. Before taking sigma RCREC into account, the best standard variables explained only a marginally nonsignificant 22.6% of the variance in sleepiness. After taking sigma RCREC into account, the model explained 41.1% of the variance in sleepiness (p = 0.0034). The same analyses were repeated after confining the sample to those 27 subjects who had an apnea–hypopnea index greater than 5 (Table 5)

TABLE 5. Subjects* with apnea–hypopnea index greater than 5: regression of sleepiness on standard sleep variables before and after addition of sigma respiratory cycle-related eeg changes to the model

Explanatory Variables

Total Model

p Value
100 × R2
p Value
Before addition of sigma RCREC
 Stage 3 sleep, %0.0510.1020.628632.30.0624
 Stage REM sleep, %0.3060.1370.0365
 Apnea–hypopnea index0.0100.0460.8363
 Minimal oxygen saturation0.0110.1160.9256
After addition of sigma RCREC
 Stage 3 sleep, %0.0590.0710.418569.2< 0.0001
 Stage REM sleep, %0.3550.0950.0012
 Apnea–hypopnea index−0.0120.0320.7238
 Minimal oxygen saturation−0.1300.0850.1399
 Sigma RCREC
< 0.0001

*n = 27.

Mean sleep latency (MSL).

Standard sleep variables were those that showed associations with MSL in initial bivariate correlations (Table 3).

. In this subset, standard variables together explained 32.3% of the variance in sleepiness (p = 0.0624). After the addition of sigma RCREC to the model, it explained 69.2% of the variance (p < 0.0001).

This study of patients evaluated for SDB demonstrates for the first time in adults that EEG activity varies in synchrony with nonapneic respiratory cycles. Furthermore, the extent of synchronization between respiration and EEG power, at least in the sigma frequencies (13–15 Hz), predicts next-day sleepiness as measured by the multiple sleep latency test. The predictive value was particularly strong among subjects who proved to have SDB: in this subgroup, sigma RCREC alone predicted nearly 50% of the variance in sleepiness in a nonparametric correlation analysis. The addition of sigma RCREC to a regression model that already included two common polysomnographic measures of SDB severity, the rate of apneas and hypopneas and extent of oxygen desaturations, substantially improved the ability to predict sleepiness. Therefore, sigma RCREC appears to provide unique predictive ability not already reflected by standard measures. These findings could have important implications for clinical practice, research, and understanding of SDB.

Although sleepiness is one of the most important and reversible consequences of SDB (25), the mechanisms by which SDB causes sleepiness are not completely understood. Arousals seen at the termination of apneas, hypopneas, or “respiratory event–related arousals” are thought to fragment sleep sufficiently to contribute to daytime sleepiness. Artificially induced arousals at rates similar to those seen in upper airway resistance syndrome, for example, can produce daytime sleepiness (26). Short, brief, but frequent arousals are suspected to produce sleepiness more readily than longer but less frequent awakenings (8). However, the extremes of arousal brevity, frequency, or nature most likely to produce sleepiness have not been defined. Some studies also suggest an effect of hypoxemia on sleepiness, independent of the rates of apneic events or associated arousals (2).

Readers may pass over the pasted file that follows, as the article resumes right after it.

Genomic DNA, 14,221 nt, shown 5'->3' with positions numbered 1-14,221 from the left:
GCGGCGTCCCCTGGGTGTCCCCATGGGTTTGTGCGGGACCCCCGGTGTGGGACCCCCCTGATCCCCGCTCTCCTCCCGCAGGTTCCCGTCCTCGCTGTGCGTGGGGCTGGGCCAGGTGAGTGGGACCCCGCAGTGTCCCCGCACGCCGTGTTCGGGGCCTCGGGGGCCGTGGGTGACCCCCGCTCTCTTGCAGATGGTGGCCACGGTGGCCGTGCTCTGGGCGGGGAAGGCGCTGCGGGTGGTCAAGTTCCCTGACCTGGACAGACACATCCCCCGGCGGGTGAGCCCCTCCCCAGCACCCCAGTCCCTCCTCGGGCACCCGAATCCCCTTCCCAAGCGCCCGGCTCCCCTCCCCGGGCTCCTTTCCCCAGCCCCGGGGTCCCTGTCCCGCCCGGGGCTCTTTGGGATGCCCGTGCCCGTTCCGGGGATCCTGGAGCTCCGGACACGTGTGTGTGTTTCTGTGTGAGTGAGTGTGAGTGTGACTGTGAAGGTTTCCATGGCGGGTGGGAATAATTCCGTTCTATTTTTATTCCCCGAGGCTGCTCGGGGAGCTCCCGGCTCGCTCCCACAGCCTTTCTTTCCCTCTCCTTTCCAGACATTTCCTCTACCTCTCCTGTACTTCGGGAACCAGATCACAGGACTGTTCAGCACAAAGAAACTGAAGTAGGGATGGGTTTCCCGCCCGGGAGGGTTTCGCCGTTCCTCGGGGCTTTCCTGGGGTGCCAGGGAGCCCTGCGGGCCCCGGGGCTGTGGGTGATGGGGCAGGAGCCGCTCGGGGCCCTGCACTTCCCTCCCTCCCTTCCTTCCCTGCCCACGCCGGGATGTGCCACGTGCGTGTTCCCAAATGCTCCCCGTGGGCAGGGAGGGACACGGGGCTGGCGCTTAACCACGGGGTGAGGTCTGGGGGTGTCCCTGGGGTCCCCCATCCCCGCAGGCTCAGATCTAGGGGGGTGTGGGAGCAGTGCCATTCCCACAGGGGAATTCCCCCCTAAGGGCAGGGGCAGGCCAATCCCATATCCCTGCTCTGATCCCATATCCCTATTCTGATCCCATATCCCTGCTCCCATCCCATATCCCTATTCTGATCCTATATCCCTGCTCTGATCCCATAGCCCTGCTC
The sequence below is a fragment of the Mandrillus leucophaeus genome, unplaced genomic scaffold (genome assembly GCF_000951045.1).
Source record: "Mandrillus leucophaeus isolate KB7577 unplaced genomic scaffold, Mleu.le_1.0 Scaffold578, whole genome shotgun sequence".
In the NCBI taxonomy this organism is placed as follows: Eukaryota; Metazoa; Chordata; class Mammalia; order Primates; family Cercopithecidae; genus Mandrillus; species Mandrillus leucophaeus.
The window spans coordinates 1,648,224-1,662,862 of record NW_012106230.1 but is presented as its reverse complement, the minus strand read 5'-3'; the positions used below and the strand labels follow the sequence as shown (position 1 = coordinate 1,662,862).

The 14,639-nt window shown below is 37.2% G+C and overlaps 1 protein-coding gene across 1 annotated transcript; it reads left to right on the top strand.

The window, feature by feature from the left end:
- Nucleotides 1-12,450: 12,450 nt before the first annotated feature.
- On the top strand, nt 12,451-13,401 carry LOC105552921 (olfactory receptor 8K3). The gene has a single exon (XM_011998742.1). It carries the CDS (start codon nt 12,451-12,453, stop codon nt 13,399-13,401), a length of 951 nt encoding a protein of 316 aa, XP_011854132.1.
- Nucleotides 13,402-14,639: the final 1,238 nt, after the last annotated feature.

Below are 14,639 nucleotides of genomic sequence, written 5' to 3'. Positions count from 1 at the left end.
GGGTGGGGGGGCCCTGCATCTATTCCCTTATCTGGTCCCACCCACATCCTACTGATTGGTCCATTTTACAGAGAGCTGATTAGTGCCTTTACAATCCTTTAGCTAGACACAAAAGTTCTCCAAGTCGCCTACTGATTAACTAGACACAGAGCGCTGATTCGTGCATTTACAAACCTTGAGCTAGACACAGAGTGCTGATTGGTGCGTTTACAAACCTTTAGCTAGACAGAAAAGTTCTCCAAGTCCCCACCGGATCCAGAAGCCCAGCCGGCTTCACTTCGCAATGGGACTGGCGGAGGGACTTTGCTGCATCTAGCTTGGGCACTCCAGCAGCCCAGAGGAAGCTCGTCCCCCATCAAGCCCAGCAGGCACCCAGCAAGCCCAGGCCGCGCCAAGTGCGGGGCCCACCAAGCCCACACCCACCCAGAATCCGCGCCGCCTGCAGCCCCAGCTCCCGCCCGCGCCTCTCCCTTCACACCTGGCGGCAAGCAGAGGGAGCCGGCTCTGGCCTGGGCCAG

The current data replicate previous findings in that they show mild unadjusted associations between sleepiness and both the apnea–hypopnea index and minimum oxygen saturation (2). The substantial additional contribution of RCREC in predicting sleepiness among our subjects suggests that this outcome of SDB may depend not only on apneic events, associated arousals, or oxygen desaturations, but also to a major extent on RCREC or the processes that underlie them. The present results are correlative, and cannot prove causation, but they are consistent with the hypothesis that frequent, brief, computer-detected cortical responses to increased work of breathing may be an important mechanism by which SDB causes sleepiness.

Perhaps the most surprising finding is that RCREC in sigma frequencies, rather than other EEG frequencies, were most predictive of sleepiness. The two-process model of sleep and wakefulness might have predicted that disruption of slow wave (delta) activity would most significantly affect sleepiness (27). During non-REM sleep, responsiveness to sensory stimulation decreases as EEG delta power is increased (28). Spectral analysis in adult sleep apnea patients, although based on 4-second windows and other methods quite different from our own, implicated deficient delta power early in the night, and perhaps a lack of the normal decrement in delta power through the night, as responsible for sleepiness in SDB (24). Our own previous investigation of RCREC in children suggested that delta RCREC best predicts improvement in sleepiness after treatment for SDB (18). However, sigma EEG frequencies were not studied in either of these previous investigations that implicated abnormal slow wave activity as a cause of SDB-related sleepiness (18, 24). In cross-sectional analyses among children scheduled for adenotonsillectomy, high frequency (alpha) rather than delta RCREC showed associations with sleepiness (18).

The physiological significance of sigma frequency activity, also called spindle frequency activity (29), is not completely understood. Although spindles themselves are discrete, 0.5- to 2-second EEG patterns, their occurrence shows close correspondence to the spectral power, within relevant frequencies, analyzed over longer periods (30). The EEG activity in this range is produced by cortical projections from the reticular nucleus of the thalamus. During non-REM sleep, neurons within this nucleus become hyperpolarized, generate EEG spindles, and block afferent input to the cortex, thus helping to maintain sleep (31). Spindle frequency activity is notable for particularly high inter- and intrahemispheric coherence: when this activity occurs in one part of the cortex, other regions tend to show the same (32, 33). This uniquely high coherence has led to the speculation that spindle frequency activity could have important physiological significance (32).